Yesterday Y Combinator backed CO2Stats announced the launch of a fully functional version of their emissions measuring service for websites. The launch comes nearly a year after the release of a prototype widget that was designed to test the market and gauge user response. The idea eventually attracted enough press and positive feedback for the founders to take their service and calculations to the next level.
CO2Stats makes a website “green” by calculating its environmental footprint and buying green power (i.e. wind, solar) elsewhere on the grid to compensate. The service calculates not only the energy used to power a site’s server, but also the power used by client machines visiting the site. It turns out that visitors actually consume more power than the servers themselves.
The methodology for calculating energy consumption is extremely rigorous, as it must be for something like this to be accepted. The system takes into account geographic location of a site’s servers and visitors, time spent on a site, client device type (mobile, laptap, etc), and even the size of the page window on the user’s screen.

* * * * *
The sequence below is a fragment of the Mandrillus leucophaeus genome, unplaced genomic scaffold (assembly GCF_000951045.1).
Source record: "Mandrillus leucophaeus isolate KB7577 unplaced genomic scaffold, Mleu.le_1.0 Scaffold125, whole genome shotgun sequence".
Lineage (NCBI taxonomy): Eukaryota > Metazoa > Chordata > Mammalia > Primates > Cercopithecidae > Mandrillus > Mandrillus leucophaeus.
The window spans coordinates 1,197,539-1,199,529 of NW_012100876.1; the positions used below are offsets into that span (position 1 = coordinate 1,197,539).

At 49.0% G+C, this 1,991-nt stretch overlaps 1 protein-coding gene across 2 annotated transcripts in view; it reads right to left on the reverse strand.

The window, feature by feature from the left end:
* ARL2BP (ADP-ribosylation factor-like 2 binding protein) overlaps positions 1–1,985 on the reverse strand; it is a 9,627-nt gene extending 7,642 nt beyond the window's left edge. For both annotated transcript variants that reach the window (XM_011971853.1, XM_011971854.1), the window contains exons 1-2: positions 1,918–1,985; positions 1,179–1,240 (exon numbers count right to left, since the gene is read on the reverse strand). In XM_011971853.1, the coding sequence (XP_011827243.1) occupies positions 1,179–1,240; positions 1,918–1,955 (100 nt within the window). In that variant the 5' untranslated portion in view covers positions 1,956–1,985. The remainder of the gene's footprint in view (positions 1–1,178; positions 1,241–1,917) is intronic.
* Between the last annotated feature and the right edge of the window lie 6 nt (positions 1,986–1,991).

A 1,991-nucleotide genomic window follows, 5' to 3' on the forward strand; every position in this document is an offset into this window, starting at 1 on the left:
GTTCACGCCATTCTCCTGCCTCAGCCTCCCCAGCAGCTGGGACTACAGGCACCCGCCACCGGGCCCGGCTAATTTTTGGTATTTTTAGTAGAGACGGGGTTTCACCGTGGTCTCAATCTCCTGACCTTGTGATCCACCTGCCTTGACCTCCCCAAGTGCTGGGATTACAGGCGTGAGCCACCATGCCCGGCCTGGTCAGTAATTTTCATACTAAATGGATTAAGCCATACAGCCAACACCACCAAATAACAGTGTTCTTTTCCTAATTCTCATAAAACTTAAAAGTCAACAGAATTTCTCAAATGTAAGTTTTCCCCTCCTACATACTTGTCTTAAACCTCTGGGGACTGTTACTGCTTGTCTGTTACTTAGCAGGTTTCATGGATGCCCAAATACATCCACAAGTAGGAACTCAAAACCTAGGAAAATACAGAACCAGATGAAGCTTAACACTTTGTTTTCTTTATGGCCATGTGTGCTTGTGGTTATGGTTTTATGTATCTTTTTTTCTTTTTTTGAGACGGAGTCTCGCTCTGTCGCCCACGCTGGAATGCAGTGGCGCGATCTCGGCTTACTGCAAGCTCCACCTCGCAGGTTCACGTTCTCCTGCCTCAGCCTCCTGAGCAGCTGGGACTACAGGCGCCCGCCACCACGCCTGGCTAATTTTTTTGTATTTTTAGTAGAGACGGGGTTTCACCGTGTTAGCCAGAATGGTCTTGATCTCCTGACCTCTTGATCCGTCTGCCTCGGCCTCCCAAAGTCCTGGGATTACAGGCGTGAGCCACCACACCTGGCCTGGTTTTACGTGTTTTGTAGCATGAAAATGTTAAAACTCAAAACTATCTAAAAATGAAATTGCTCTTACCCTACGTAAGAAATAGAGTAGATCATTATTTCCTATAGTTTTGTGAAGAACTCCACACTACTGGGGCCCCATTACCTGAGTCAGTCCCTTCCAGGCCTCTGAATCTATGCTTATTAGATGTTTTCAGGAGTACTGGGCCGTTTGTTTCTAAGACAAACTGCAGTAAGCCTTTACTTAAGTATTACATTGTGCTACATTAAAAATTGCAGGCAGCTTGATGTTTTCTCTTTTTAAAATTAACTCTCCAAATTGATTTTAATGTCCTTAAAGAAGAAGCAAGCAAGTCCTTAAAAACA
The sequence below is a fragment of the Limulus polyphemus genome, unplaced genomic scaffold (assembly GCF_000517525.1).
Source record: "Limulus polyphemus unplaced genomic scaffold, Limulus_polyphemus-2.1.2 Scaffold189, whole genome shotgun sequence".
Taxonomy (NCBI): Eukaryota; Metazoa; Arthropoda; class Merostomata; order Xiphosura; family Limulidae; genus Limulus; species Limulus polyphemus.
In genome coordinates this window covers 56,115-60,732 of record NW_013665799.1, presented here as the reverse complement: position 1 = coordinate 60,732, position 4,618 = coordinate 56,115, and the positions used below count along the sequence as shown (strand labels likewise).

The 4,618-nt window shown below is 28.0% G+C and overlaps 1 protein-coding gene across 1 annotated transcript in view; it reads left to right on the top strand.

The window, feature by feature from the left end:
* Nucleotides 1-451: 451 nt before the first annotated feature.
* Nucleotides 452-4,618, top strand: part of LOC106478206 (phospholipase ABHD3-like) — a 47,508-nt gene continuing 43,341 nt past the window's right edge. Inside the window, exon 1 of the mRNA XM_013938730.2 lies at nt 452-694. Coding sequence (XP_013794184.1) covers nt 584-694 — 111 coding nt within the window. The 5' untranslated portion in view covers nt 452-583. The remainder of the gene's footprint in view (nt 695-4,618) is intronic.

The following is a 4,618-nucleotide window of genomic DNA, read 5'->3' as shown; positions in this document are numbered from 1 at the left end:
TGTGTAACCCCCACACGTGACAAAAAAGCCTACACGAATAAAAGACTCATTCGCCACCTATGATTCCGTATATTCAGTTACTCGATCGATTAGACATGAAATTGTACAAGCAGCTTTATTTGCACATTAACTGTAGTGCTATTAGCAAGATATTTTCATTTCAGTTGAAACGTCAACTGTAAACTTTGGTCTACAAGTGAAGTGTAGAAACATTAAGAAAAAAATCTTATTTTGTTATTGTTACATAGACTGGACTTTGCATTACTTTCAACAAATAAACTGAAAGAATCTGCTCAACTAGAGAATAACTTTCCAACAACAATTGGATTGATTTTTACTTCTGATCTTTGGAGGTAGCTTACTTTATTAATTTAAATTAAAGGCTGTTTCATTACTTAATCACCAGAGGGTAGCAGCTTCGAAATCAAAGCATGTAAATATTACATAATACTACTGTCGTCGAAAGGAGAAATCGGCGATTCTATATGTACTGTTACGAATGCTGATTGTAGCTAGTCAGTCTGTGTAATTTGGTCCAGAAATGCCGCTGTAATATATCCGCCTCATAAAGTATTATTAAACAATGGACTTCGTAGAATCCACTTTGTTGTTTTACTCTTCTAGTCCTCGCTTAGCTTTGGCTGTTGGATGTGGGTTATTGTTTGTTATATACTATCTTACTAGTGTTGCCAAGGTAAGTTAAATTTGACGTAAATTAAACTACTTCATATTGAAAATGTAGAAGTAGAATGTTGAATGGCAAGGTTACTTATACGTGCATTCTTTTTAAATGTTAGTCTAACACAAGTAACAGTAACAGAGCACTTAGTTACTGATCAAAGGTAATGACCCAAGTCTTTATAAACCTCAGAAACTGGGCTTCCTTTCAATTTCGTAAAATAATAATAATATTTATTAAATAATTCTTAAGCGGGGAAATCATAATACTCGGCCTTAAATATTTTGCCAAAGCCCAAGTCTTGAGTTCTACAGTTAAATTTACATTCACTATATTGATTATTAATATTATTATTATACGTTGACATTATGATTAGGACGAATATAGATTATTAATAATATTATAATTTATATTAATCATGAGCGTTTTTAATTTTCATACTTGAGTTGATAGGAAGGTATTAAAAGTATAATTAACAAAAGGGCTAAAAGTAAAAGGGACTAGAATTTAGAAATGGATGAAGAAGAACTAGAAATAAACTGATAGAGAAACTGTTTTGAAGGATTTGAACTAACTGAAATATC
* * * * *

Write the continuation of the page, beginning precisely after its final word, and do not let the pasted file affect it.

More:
Sites supporting the service sport a clean energy badge that, when clicked on, displays CO2 emissions resulting from visitors, servers, and the network, along with a breakdown of the fuel types used to power the site and where the power was generated.
CO2Stats charges a flat rate that is dependent on the cumulative amount of power they spot their clients. This ensures that sites aren’t punished for peaks in traffic, and makes the idea more attractive to sites with a large userbase. The service could make it big if it becomes standard practice for companies to maintain a “green” web site. Electricity generation required for information and communication techologies is currently responsible for 2% of global CO2 emissions, and this number is only growing. Current clients include Gazelle, and a number of environmental awareness sites.